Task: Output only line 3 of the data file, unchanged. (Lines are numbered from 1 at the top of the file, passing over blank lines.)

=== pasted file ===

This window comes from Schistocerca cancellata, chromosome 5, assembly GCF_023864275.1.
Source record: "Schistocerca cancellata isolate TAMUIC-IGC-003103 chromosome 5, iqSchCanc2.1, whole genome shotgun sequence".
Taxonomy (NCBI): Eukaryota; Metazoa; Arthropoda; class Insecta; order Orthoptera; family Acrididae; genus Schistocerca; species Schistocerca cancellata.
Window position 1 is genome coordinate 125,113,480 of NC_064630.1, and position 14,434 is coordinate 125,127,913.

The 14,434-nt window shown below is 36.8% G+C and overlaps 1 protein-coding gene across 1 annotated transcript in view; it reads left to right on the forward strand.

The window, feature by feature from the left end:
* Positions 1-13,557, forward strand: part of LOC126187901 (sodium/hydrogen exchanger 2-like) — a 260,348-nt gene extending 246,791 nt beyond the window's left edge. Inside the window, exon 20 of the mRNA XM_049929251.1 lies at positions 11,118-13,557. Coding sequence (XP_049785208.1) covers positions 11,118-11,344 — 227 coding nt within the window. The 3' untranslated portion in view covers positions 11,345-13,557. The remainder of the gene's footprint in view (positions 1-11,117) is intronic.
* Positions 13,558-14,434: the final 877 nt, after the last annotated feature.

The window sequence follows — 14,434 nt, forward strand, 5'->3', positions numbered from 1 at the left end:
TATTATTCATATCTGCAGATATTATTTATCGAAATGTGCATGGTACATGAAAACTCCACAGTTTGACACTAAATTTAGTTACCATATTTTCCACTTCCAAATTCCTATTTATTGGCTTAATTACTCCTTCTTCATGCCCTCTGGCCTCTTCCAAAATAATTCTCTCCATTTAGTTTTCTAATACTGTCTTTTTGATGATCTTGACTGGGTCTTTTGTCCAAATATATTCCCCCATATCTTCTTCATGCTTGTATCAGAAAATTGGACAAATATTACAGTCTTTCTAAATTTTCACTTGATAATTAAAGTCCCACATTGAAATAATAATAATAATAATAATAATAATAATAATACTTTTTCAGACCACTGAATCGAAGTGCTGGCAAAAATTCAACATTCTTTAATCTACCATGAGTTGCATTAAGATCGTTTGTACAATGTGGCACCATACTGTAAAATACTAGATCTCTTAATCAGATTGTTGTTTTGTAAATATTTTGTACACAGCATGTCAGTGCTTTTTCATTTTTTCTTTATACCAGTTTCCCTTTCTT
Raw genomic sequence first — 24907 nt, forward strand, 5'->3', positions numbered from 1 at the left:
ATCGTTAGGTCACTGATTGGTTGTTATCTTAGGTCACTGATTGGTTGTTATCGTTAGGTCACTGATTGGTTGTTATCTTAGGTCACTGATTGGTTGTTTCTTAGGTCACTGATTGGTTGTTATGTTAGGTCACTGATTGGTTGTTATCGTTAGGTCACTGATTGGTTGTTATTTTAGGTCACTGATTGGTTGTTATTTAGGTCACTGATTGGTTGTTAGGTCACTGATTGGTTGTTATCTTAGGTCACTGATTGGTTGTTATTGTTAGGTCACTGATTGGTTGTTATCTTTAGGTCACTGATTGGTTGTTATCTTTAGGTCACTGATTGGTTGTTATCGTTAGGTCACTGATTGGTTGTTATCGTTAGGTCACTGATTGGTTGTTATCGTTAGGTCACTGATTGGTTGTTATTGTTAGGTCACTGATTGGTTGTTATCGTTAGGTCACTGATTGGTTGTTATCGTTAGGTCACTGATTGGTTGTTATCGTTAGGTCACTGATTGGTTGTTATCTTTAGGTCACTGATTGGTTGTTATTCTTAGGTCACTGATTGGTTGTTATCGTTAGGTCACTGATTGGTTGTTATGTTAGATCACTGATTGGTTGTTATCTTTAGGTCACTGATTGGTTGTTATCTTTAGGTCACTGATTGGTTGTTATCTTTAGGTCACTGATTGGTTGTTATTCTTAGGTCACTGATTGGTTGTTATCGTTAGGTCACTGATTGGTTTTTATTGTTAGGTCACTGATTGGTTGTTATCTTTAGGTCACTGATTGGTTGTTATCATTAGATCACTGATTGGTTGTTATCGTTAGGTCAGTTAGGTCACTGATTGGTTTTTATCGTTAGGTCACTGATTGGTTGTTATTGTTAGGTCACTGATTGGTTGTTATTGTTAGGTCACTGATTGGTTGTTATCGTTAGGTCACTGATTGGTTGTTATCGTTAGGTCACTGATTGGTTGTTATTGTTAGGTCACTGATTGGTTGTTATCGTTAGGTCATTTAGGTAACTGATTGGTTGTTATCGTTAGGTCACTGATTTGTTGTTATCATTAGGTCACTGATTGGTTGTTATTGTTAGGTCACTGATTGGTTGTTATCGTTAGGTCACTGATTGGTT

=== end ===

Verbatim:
Taxonomy (NCBI): Eukaryota; Metazoa; Arthropoda; class Insecta; order Orthoptera; family Acrididae; genus Schistocerca; species Schistocerca cancellata.